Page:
Blum’s overall approach to the production is solid, pacing being tight despite the production’s natural length, which is quite long by modern performance standards. The show moves swiftly from scene to scene, complimented exceptionally by strategically placed musical vamps (provided skillfully by Musical Director Erica Rome) played over the transitions. The production itself, in terms of fluidity and overall execution lacks artifice and overall is blemish free. A few of the casting choices feel somewhat unsettling, where more minor and cameo characters outperform leads, but this doesn’t upset the overall balance of the production. The group presence and sound of the ensemble is a strong one, charged with energy to carry the audience through the three-hour epic.
Musical Director Erica Rome and her lone pit-partner William Georg make musical magic over the course of the production with just one keyboard, a synthesizer, and percussive options. Rome’s keen understanding of the score and how to make adjustments accordingly is the theatrical glue that not only bonds the production to itself but also serves as a slick lubrication to keep the performance moving smoothly. Georg, who replicates the sound of a squeezebox at various moments throughout the performance on his synthesizer, adds an air of theatricality to the production, which Rome authenticates with her precision timing keeping the actors on top of their numbers. The pair works exceptionally well together to craft honest sounds with exacting detail and nuance from the score that easily carries the potential to be lost or entirely dismissed.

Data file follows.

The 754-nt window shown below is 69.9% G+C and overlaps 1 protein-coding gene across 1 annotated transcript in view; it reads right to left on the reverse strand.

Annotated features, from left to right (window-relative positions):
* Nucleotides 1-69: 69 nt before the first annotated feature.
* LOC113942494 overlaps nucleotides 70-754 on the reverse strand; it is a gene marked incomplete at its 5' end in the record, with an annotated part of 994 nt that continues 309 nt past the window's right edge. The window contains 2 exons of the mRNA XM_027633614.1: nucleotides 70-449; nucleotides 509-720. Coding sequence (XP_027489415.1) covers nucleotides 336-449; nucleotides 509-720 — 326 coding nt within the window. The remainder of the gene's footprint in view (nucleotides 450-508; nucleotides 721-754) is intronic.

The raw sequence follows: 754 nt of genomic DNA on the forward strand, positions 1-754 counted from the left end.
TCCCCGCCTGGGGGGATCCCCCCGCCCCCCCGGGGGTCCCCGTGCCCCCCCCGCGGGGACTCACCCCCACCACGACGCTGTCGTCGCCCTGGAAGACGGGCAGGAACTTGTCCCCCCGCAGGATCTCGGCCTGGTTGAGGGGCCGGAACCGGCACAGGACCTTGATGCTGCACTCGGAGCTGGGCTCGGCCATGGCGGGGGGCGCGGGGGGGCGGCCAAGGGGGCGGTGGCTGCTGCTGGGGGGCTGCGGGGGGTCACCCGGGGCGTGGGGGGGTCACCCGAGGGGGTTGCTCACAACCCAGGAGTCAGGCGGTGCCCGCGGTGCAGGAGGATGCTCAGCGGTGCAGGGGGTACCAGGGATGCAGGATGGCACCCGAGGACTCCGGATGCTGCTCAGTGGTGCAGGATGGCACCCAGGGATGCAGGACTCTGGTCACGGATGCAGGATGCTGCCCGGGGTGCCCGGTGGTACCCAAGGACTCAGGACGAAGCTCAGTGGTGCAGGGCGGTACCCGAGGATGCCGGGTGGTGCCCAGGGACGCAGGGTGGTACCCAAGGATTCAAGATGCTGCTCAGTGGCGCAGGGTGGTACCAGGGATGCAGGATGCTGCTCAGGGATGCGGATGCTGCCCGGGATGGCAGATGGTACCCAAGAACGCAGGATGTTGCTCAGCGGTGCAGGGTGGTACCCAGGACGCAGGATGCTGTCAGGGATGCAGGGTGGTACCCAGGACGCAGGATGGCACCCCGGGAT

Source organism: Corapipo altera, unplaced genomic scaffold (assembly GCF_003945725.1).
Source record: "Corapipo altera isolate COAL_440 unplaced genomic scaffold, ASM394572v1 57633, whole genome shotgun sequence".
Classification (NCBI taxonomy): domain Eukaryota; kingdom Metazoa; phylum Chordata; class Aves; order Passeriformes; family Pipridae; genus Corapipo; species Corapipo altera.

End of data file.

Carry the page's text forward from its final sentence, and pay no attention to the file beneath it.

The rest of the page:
Robust sounds radiate from the ensemble as a whole every time they take to chorusing together. This is heard most heartily in the finale moments and in the haunting “What Keeps Mankind Alive?” though the song is shared by soloist performance dotted liberally throughout. The whores (Amie Bell, Andrea Bush, Kristin Miller, Rachel Verhaaren) put quite a sound together for “Turn Off the Lights” as well. This is another moment where hints of McGinley’s choreography is given a moment so shine, with simple circle steps from the aforementioned ladies of the night.
Boisterous and bold, Macheath’s gang— lead by Crook-fingered Jake (Jim Knost)— puts up quite a vocal effort when it comes to their singing and carousing. Comprising the other three members of the gang, Glen Charlow, Dave Guy, and Stuart Kazanow each ring a quirky personality to this quartet of derelicts. Kazanow may be the most memorable as far as characters go with his quick temper and cheeky phraseology, though it’s Knost’s voice— in addition to his absurdly oblivious behavior in the scene where Macheath is hauled off— that swells up into the lighting grid for numbers like “Wedding Song for Poor People” and “The Cannon Song.” The latter of the two features the warm and welcoming voice of Tiger Brown (Robert Wall), providing a good vocal foil to Macheath himself. Wall, like the other men of the production finds a niche that works for his character and sticks to it, making Tiger Brown a sympathetic character, if not an enjoyed one.
There is something bland about Polly Peachum (Allison Hicks) but it is difficult to say what. The chemistry between Hicks and Macheath (Steve Quintilian) feels disconnected in places, as if they are both reaching toward one another but simultaneously missing in opposite directions. Hicks is fair of voice, however, and what she lacks in character work more than makes up for when she sings “Bill’s Beerhall in Bilbao” a raunchy and wildly entertaining number with the gang. Her voice is dulcet and sublime for “Barbara’s Song” but it’s the duet she shares with Miss Lucy Brown (Amber Hooper) that gives her vocal ability a chance to radiate. Hooper, who has the more operatic soprano range of the pair, leads “Jealousy Duet” with a ferocious snarl that carries well the weight of her character’s agony. Hooper, who has her own solo later in the second act, “Lucy’s Aria (The Poisoning Song” showcases her vocal prowess here, making her a most impressive performer, second only to the strikingly stunning vocal performance given by Jenny Diver (Evangeline Ridgaway.)